The Challenge for Republicans

Published November 9, 2016

National Review Online

My feelings this morning are so radically mixed that my brain resembles a Cuisinart. I cannot help but be glad that Hillary Clinton was defeated. I am shaking my head in amazement about the Senate, and accordingly about the Supreme Court.

The election results feel like a gorgeous, gleaming new BMW in the driveway. But instead of a bow on the roof, there’s a vial of nitroglycerin.

I wish President-elect Trump nothing but good this morning. I pray for him and for the country, but fingers of fear still grip my heart. The glow of victory cannot obscure or perfume who the man is. Trump has demonstrated emotional unsteadiness, cruelty, and wild irresponsibility. He is most unhinged when his fragile ego is wounded. He is, in many ways, a spoiled child.

His character is the great challenge for the nation and the Republican party going forward. On this post-election morning, it seems advisable that those Republicans who signed statements of opposition to him — particularly foreign-policy experts — reassess. A president has the most scope for independent action on the world stage, and it is there that he can do the maximum amount of damage. Trump has indulged in ignorant bluster to gain popularity (he would crush ISIS “very quickly,” “take the oil” from the Middle East, renegotiate NAFTA, force Mexico to pay for a border wall, “get along very well” with Putin, and encourage nuclear proliferation). But one thing we know about Trump is that he will say almost anything for attention and effect, and he has contradicted himself thousands of times. He will need advisers with experience, judgment, and keen psychological skills to temper his instincts and guide him toward policies more in line with American interests and values. Even foreign-policy experts who were appalled by Trump’s campaign rhetoric — in fact, especially they — should consider serving in his administration.

Trump has been on both sides of most of the contentious issues in American life. He’s been pro– and anti–socialized medicine, for and against (mostly) entitlement reform, for (mostly) and against abortion. He is, primarily, an entertainer, who hasn’t given much thought to public policy at all, but is expert at playing to a crowd and ventilating its resentments. But even more than riling up his audiences, Trump’s lodestar has always been himself.  Everything comes back to him, especially when he’s feeling attacked or disrespected.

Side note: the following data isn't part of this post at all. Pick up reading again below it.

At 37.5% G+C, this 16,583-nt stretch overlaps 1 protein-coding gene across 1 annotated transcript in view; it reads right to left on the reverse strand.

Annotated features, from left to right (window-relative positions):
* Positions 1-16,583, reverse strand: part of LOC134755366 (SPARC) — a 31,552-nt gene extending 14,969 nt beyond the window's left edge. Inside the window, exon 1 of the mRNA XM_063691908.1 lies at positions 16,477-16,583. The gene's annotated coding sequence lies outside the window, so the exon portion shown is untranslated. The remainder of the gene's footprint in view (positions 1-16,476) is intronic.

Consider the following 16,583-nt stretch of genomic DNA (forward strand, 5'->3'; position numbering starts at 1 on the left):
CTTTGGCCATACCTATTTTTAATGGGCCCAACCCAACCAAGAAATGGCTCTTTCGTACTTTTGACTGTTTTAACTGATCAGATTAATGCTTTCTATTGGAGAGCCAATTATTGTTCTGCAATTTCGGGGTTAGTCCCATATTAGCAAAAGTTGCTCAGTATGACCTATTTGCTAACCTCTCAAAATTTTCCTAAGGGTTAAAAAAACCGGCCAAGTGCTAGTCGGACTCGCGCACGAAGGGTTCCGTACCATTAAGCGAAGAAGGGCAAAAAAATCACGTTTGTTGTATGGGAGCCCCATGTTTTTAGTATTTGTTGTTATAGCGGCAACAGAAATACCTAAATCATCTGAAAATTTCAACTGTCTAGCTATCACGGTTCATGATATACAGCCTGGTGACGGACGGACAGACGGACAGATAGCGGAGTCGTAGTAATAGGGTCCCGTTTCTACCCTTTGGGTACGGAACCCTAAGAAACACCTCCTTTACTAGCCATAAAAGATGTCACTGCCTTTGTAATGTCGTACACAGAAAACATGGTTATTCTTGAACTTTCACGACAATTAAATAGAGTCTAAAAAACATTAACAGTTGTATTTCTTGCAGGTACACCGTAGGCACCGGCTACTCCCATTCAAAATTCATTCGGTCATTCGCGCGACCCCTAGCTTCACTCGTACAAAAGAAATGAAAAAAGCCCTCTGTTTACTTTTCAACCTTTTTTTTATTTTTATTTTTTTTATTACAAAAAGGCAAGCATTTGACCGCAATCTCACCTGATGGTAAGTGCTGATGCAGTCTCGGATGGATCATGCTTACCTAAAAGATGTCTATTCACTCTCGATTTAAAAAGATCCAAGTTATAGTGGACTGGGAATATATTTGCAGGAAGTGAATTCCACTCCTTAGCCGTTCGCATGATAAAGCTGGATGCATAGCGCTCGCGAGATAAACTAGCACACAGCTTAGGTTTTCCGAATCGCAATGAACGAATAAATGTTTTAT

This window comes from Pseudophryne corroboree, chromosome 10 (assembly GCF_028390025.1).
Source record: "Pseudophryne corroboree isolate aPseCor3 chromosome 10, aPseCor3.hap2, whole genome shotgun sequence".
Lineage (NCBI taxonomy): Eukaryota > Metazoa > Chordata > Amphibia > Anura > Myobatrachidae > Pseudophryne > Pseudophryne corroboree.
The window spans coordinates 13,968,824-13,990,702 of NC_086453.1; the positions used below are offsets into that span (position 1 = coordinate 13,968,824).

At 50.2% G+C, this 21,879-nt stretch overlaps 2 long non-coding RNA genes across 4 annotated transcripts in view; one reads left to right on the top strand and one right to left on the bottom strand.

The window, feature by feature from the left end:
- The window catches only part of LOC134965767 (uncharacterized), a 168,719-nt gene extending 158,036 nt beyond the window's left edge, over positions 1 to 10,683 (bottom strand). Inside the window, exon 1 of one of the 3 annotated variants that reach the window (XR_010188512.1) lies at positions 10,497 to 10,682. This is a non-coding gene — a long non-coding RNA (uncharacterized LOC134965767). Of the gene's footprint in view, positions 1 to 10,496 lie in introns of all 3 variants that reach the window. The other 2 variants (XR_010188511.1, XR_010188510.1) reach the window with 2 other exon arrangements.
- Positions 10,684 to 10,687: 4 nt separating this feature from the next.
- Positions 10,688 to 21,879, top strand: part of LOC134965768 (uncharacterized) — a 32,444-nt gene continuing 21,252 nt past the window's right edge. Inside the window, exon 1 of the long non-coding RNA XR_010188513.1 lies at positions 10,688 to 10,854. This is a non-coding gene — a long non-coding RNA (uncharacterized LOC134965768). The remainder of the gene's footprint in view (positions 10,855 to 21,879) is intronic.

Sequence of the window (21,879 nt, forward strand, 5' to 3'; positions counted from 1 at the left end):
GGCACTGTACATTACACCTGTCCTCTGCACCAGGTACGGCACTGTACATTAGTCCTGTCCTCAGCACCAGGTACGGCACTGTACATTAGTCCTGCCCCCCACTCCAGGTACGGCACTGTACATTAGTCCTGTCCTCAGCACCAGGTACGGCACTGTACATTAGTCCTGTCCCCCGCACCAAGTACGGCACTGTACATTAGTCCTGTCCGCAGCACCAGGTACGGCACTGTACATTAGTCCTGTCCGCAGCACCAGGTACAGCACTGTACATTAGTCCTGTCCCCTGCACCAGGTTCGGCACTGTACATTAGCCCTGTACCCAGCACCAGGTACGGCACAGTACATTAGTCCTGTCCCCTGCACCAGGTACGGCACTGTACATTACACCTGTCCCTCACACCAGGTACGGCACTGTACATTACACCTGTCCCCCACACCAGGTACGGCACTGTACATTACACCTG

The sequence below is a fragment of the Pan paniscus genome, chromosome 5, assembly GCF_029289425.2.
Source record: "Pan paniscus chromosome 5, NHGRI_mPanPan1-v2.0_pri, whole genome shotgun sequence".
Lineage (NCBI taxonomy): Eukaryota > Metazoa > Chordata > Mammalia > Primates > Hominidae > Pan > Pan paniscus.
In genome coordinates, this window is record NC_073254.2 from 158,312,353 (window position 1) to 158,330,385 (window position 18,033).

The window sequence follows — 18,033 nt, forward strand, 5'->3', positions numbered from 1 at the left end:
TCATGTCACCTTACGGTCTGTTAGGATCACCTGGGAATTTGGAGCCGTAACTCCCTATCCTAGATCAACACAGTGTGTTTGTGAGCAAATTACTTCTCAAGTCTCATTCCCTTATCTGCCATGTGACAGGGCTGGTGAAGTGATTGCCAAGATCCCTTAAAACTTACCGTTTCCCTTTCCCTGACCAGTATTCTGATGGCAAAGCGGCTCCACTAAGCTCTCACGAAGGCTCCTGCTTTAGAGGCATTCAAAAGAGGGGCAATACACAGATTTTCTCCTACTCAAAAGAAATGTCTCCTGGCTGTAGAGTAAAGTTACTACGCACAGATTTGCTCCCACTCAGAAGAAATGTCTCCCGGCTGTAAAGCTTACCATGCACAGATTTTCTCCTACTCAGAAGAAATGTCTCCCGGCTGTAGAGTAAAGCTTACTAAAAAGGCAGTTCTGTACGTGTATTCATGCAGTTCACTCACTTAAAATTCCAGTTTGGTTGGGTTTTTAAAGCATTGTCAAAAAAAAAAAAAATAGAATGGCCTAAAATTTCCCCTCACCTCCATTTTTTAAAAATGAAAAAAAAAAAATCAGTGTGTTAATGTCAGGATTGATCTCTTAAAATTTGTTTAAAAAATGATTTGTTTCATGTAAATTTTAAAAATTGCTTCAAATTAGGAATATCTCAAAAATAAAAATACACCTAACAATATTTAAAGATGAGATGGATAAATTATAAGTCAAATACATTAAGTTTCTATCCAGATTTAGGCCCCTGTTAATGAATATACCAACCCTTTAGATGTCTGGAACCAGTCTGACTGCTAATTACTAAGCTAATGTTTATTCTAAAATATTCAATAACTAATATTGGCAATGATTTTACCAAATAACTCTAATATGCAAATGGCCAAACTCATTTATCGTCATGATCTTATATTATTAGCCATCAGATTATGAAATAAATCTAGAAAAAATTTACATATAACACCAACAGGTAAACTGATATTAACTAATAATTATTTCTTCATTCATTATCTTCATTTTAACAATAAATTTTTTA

I am praying that because he will now have his heart’s desire — the nonstop shower of attention and yes, flattery, that comes with the Oval Office — that this will serve as a tonic for his outsized ego and perhaps supply him the calm he will need to serve wisely.

Others will need wisdom as well. After the shock of his victory wears off, the press will return to treating him as radioactive — which will be taken by his supporters and much of the Republican party as evidence that he must be right. That’s a mistake for both sides. The mainstream press is biased, openly so, and it needs to swallow hard and own it. That doesn’t mean it is always wrong. As I’ve said often during the general election, the press and Democrats have cried wolf on racism and xenophobia so many times that they’ve discredited themselves. A few (Bill Maher, for example) have acknowledged as much.  But what the Republican grassroots did not grapple with adequately is that this time, many of the outrageous charges the media trotted out were true. Their job was easy. All they had to do was quote the candidate, not dig through his middle-school records to find some prank. Trump has said reprehensible things and winked at open bigotry. He is indecent and loutish. The right-wing media Trump empowered have circulated absurd conspiracies and lies. They are no better, and in some ways worse, than the “lying media” they despise. Our duty to stand for responsible journalism and to rebuke the Brietbarts and InfoWars types only grows more urgent this morning.

Trump has frightening, undemocratic impulses. He admires strongmen. But — perhaps this is a saving grace — he also has a notoriously short attention span. The great challenge for Republicans will be to oppose him if (when?) he strays in dangerous directions as president, whether in restricting civil liberties, undermining international alliances, inaugurating devastating trade wars, or casting aside constitutional restraints on executive power. This will be the most difficult of trials for Republican officeholders, because their constituents will not thank them for it, only their posterity.

God grant all the charity and grace to navigate the uncharted waters we’re in.

Mona Charen is a senior fellow at the Ethics and Public Policy Center. Copyright © 2016

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